Fetterman Appoints 'Friend' of Cop-Killer Abu Jamal for Board of Pardons

(AP Photo/Andrew Rush)

Pennsylvania Democratic Senate candidate John Fetterman has made criminal justice reform a big part of his campaign. As lieutenant governor, Fetterman oversees the board of pardons and called it his “bully pulpit” for criminal justice reform.


But what kind of “reform” is Fetterman looking to enact? In January, he named long-time criminal justice reform advocate Celeste Trusty to serve as secretary of the board. Trusty has repeatedly bragged about her “friendship” with Mumia Abu-Jamal, who murdered Philadelphia police officer Daniel Faulkner in 1981. Freeing Abu-Jamal because of his “wrongful conviction” has been a radical left cause for everyone from the pope to pop stars so it’s not surprising that a radical criminal justice reform advocate would claim to be his friend.

Related: That Time John Fetterman Grabbed a Shotgun and Chased Down an Unarmed Black Jogger

Why is Fetterman — a potential United States Senator — allying himself with an avowed friend of a cop killer?

The Washington Free Beacon:

Fetterman has put his Board of Pardons tenure front-and-center in his campaign against Republican Mehmet Oz, bragging that he “transformed” the lieutenant governor position by leading “the fight to free the wrongfully convicted and give second chances to deserving longtime inmates.” But Fetterman has also faced scrutiny for his board record. He voted to free numerous murderers, often over the wishes of families of victims. He was the only member of the five-person board to vote last year to pardon Wayne Covington, who was convicted of first-degree murder after killing a man to steal money to buy heroin. Covington struck a plea deal in his case in order to avoid the death penalty, the Washington Free Beacon reported.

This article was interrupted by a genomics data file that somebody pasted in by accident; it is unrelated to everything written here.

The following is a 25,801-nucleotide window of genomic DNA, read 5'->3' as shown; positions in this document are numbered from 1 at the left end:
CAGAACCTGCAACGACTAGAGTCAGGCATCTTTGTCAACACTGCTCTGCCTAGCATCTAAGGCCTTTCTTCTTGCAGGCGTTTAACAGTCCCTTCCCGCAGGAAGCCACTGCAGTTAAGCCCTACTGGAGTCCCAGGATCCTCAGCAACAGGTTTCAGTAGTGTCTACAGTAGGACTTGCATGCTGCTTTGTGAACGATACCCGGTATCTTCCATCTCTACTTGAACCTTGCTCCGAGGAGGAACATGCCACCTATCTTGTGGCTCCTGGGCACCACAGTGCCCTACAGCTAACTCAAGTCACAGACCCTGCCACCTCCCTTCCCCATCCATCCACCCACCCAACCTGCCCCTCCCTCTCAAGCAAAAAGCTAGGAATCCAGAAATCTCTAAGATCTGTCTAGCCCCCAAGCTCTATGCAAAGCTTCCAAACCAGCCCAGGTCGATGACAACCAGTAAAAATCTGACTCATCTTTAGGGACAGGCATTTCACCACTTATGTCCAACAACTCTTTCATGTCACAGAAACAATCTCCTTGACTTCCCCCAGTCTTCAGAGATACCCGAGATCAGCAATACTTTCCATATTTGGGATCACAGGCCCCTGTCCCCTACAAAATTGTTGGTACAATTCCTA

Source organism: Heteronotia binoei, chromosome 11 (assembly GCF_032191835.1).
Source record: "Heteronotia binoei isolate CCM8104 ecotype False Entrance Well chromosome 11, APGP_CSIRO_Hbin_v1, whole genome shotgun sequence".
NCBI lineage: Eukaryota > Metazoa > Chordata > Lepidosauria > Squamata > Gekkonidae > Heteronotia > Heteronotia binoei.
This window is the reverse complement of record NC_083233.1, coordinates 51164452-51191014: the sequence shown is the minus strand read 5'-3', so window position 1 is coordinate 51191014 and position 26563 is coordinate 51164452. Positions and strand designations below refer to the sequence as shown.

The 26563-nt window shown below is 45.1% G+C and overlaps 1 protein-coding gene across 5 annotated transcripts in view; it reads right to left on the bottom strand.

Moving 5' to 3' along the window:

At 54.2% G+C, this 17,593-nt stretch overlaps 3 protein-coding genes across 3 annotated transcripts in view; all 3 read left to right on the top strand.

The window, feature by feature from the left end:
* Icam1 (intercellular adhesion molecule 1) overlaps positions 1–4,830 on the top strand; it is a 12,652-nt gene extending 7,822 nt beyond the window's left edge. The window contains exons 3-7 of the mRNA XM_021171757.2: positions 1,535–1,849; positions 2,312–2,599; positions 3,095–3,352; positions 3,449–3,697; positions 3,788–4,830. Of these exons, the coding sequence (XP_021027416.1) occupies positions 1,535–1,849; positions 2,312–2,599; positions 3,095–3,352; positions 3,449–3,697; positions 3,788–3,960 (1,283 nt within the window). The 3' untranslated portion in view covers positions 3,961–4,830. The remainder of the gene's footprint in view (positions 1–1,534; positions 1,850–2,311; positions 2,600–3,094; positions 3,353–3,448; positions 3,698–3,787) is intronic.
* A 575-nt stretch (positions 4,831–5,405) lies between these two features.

Fetterman, who has said his main reason for running for lieutenant governor was to oversee the Board of Pardons, has worked closely with Trusty over the years. Both have pushed for an end to mandatory life sentences for people convicted of second-degree murder. They took part in a “Power of a Pardon” event last year, when Trusty served on Fetterman’s campaign. Trusty worked on the campaign from March 2021 until January 2022, according to Federal Election Commission records.


In July, there was a major blowup when Fetterman claimed that Pennsylvania could release one-third of its prison population and still be safe.

Politifact claimed the charge was “mostly false” because Dr. Oz said that Fetterman wanted to release “dangerous criminals. Indeed, Fetterman said he wanted to release most felons 50 years of age or older, which would amount to about one-third of the felons currently behind bars. But since not all of them are “dangerous criminals,” Politifact decided to split hairs and call the charge “mostly false.”

Far more importantly, along with the appointment of Trusty to the pardon’s board, Fetterman’s plan is that of a radical trying to effect radical change in the criminal justice system.

And he wants to use the people of Pennsylvania as guinea pigs to test out his wacky theories.


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